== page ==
Neighbors, Not Friends: Iraq and Iran after the Gulf Wars

By Dilip Hiro | Go to book overview

CONCLUSIONS AND FUTURE PROSPECTS

Iraq and Iran are two of three important players in the Gulf, the third one being Saudi Arabia. Since this region has two-thirds of the proven world petroleum deposits it is of vital importance to the West. Over the next decade or so they will be among a handful of countries that will be able to export crude oil. It is worth noting that petroleum is the source not only of gasoline for cars, but also asphalt for road construction, fertilizers for agriculture, jet fuel for aircraft, paints for domestic and other purposes, heating oil and synthetic rubber.

Most of the Gulf oil and natural gas lie underground or under the territorial waters of Iran, Iraq, Saudi Arabia, Kuwait and the United Arab Emirates. Of these states - aside from Saudi Arabia - Iran and Iraq are more significant than the rest. Together, they own the second largest natural gas deposits on the planet and one-fifth of its petroleum reserves, almost equaling those of Saudi Arabia. Home to large populations, their geographical position has endowed them with extraordinary strategic importance.

Iran shares land frontiers with the Indian sub-continent, Afghanistan, Turkmenistan, Azerbajian, Armenia, Turkey and Iraq, and fluvial boundaries with Russia, Kazakhstan and Oman. Its coastline runs not only all along the Persian/Arabian Gulf, which is only 30-210 miles (50-340 km) wide, but also along the Arabian Sea. Iraq, the easternmost part of the Arabic-speaking world that stretches westward to Mauritania along the Atlantic Coast, has common frontiers with six countries, three of which are major oil producers.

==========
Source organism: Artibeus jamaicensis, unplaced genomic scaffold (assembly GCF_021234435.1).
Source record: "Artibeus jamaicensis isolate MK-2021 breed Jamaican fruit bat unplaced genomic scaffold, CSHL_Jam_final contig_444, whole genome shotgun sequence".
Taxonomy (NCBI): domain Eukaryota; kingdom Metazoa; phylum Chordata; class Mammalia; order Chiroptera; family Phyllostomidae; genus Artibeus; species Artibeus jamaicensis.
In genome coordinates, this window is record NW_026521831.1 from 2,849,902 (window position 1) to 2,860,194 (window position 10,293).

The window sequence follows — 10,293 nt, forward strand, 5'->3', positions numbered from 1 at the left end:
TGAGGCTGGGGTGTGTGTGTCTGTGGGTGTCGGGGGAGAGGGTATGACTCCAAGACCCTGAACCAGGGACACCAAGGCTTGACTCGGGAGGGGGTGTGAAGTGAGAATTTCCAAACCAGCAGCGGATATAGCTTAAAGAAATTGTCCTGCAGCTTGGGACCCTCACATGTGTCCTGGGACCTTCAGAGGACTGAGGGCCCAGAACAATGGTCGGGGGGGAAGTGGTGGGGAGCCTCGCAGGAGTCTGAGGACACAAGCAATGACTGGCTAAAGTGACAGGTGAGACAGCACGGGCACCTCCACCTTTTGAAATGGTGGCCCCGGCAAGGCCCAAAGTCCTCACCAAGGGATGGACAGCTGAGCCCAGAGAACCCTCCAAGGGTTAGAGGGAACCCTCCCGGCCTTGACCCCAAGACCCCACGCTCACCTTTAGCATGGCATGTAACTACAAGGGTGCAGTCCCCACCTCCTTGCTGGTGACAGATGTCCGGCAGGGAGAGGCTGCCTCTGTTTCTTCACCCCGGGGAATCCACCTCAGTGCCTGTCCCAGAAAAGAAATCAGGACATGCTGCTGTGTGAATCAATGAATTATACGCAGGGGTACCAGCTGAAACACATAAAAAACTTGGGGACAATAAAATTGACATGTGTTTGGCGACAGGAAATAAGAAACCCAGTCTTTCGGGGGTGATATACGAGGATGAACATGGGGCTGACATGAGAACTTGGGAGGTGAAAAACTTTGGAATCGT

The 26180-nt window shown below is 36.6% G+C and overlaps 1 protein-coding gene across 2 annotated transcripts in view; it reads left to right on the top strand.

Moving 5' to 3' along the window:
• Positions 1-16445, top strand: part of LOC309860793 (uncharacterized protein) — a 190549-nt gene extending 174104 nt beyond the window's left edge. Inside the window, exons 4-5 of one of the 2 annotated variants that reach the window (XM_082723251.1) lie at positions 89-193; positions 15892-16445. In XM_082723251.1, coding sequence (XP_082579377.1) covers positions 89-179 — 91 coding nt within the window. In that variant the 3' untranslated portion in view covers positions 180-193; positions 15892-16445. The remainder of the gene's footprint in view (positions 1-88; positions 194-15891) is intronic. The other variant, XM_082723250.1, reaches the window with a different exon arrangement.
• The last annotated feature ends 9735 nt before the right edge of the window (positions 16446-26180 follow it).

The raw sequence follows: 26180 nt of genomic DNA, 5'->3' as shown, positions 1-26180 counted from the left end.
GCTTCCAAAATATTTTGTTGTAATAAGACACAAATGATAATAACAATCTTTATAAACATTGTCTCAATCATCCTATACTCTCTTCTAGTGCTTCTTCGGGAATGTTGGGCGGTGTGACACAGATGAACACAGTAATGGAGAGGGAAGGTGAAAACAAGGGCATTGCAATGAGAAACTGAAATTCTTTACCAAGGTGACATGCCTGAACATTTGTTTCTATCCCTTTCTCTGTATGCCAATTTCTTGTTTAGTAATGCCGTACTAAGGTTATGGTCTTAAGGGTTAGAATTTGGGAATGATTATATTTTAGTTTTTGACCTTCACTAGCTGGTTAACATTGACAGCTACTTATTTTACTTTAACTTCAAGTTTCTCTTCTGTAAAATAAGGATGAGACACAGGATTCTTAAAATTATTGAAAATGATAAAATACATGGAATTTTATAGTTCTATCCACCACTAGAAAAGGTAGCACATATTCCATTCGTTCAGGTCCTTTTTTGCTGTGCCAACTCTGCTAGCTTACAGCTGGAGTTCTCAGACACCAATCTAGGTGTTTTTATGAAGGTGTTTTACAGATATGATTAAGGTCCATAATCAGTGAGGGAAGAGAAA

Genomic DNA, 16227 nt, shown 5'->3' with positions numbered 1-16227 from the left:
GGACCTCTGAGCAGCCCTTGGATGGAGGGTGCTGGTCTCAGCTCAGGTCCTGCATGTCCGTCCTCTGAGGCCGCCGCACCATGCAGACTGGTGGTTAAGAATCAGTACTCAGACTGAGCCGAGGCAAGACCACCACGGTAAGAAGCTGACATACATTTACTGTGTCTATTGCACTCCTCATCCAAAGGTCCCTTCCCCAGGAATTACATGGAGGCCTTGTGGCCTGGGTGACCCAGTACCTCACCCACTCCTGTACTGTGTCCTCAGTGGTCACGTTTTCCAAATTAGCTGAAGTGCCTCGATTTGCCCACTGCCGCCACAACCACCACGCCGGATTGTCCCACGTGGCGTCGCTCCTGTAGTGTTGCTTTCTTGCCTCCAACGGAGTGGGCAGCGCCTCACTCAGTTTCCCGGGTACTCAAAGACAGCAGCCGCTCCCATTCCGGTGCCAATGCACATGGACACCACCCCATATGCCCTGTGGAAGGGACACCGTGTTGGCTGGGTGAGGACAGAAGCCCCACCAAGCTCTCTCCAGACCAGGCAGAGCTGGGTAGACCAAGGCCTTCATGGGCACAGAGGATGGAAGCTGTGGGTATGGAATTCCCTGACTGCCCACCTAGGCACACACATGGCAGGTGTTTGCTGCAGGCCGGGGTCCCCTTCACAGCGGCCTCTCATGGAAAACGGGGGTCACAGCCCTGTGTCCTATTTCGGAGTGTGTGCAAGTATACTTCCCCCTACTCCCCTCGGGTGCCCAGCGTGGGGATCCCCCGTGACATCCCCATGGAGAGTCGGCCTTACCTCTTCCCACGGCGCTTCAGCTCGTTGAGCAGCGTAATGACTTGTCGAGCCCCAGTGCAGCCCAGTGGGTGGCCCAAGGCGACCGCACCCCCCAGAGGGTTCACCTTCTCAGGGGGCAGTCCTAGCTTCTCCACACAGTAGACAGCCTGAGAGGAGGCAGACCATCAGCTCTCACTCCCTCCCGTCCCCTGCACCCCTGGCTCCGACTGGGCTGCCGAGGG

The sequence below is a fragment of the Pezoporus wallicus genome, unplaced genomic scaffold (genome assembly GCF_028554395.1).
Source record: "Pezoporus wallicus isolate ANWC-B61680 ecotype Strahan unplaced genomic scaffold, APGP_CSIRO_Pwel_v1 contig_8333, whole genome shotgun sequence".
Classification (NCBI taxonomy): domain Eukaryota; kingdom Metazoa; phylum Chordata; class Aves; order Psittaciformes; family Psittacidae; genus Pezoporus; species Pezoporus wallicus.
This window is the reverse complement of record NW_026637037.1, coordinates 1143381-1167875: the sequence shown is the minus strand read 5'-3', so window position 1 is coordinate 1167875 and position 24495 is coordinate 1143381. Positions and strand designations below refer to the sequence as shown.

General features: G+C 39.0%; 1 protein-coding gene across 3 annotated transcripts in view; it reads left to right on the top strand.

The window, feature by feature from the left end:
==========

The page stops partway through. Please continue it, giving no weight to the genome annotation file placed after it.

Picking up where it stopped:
In the Gulf region, Iranians made history by overthrowing a pro-Western, secular monarch with a septuagenarian Shia cleric, Ayatollah Khomeini, who set out to purge his country of all Western, especially American, influence. His Islamic revolutionary rhetoric and actions threatened the secular Baathist regime in the Shia-majority Iraq, headed by Saddam Hussein, a Sunni, more seriously than any other in the region.

The subsequent 1980-88 armed conflict, often called the First Gulf War, which ended in a draw, left a deep imprint on both nations as well as the region. It helped Khomeini to consolidate the revolution in Iran. On the other hand, backed actively by the West and the regional monarchs, Saddam Hussein succeeded in containing the tide of Islamic revolution - to the relief of his backers as

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Neighbors, Not Friends: Iraq and Iran after the Gulf Wars
Table of contents

Table of contents

  • Title Page vii
  • Contents ix
  • Plates xi
  • Abbreviations xiii
  • Glossary of Arabic, Kurdish and Persian Words xvi
  • Preface xxxi
  • Introduction 1
  • Part I - Iraq 43
  • 1 - Saddam Center-Stage, Exit Bush 45
  • 2 - Enter Clinton, Saddam's New Nemesis 69
  • 3 - A Shattering Betrayal, Then Lucky Breaks for Saddam 90
  • 4 - The Mother of All Failed Coups 102
  • 5 - Saddam and Re-Elected Clinton 120
  • 6 - "Desert Thunder" That Didn't Thunder 135
  • 7 - Operation "Desert Fox" 154
  • 8 - Iraq, a Return to Normalcy 179
  • Part II - Iran 193
  • 9 - Rafsanjani's Reconstruction and Economic Liberalization 195
  • 10 - Khatami, a Moderate with a Mission 225
  • 11 - Political Reform and Reaction 241
  • 12 - Reform Restrained 265
  • Conclusions and Future Prospects 281
  • Epilog 301
  • Appendix I 311
  • Appendix II 313
  • Appendix III 315
  • Appendix IV 324
  • Appendix V 326
  • Appendix VI 331
  • Notes 341
  • Select Bibliography 365
  • News Agencies, Newspapers and Periodicals 367
  • Index 369
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